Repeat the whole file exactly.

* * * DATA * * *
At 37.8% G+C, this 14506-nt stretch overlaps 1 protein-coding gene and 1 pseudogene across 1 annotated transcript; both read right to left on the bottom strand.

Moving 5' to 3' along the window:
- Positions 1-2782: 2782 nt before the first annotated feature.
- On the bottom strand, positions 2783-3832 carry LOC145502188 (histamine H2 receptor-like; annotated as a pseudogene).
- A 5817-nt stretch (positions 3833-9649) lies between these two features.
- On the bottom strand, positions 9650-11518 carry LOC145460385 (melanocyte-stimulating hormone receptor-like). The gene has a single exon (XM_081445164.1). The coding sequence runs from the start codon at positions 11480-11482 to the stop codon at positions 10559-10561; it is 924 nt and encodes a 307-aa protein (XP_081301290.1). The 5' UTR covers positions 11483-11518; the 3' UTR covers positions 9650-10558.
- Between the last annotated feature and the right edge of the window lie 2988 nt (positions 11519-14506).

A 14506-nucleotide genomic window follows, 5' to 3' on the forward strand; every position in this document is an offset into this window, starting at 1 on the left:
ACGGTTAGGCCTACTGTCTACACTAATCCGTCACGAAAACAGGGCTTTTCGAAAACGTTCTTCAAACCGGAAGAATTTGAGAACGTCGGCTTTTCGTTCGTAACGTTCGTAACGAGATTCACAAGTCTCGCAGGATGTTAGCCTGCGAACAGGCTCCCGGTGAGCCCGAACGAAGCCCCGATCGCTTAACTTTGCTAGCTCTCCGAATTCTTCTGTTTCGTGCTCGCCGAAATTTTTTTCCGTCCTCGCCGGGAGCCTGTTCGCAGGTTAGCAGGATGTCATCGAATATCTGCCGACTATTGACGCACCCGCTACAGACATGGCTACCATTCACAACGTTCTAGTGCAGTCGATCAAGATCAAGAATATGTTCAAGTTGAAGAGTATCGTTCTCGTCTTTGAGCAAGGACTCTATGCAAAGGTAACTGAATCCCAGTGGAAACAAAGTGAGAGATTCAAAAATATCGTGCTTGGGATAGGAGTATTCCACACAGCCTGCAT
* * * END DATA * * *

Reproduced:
At 37.8% G+C, this 14506-nt stretch overlaps 1 protein-coding gene and 1 pseudogene across 1 annotated transcript; both read right to left on the bottom strand.

Moving 5' to 3' along the window:
- Positions 1-2782: 2782 nt before the first annotated feature.
- On the bottom strand, positions 2783-3832 carry LOC145502188 (histamine H2 receptor-like; annotated as a pseudogene).
- A 5817-nt stretch (positions 3833-9649) lies between these two features.
- On the bottom strand, positions 9650-11518 carry LOC145460385 (melanocyte-stimulating hormone receptor-like). The gene has a single exon (XM_081445164.1). The coding sequence runs from the start codon at positions 11480-11482 to the stop codon at positions 10559-10561; it is 924 nt and encodes a 307-aa protein (XP_081301290.1). The 5' UTR covers positions 11483-11518; the 3' UTR covers positions 9650-10558.
- Between the last annotated feature and the right edge of the window lie 2988 nt (positions 11519-14506).

A 14506-nucleotide genomic window follows, 5' to 3' on the forward strand; every position in this document is an offset into this window, starting at 1 on the left:
ACGGTTAGGCCTACTGTCTACACTAATCCGTCACGAAAACAGGGCTTTTCGAAAACGTTCTTCAAACCGGAAGAATTTGAGAACGTCGGCTTTTCGTTCGTAACGTTCGTAACGAGATTCACAAGTCTCGCAGGATGTTAGCCTGCGAACAGGCTCCCGGTGAGCCCGAACGAAGCCCCGATCGCTTAACTTTGCTAGCTCTCCGAATTCTTCTGTTTCGTGCTCGCCGAAATTTTTTTCCGTCCTCGCCGGGAGCCTGTTCGCAGGTTAGCAGGATGTCATCGAATATCTGCCGACTATTGACGCACCCGCTACAGACATGGCTACCATTCACAACGTTCTAGTGCAGTCGATCAAGATCAAGAATATGTTCAAGTTGAAGAGTATCGTTCTCGTCTTTGAGCAAGGACTCTATGCAAAGGTAACTGAATCCCAGTGGAAACAAAGTGAGAGATTCAAAAATATCGTGCTTGGGATAGGAGTATTCCACACAGCCTGCAT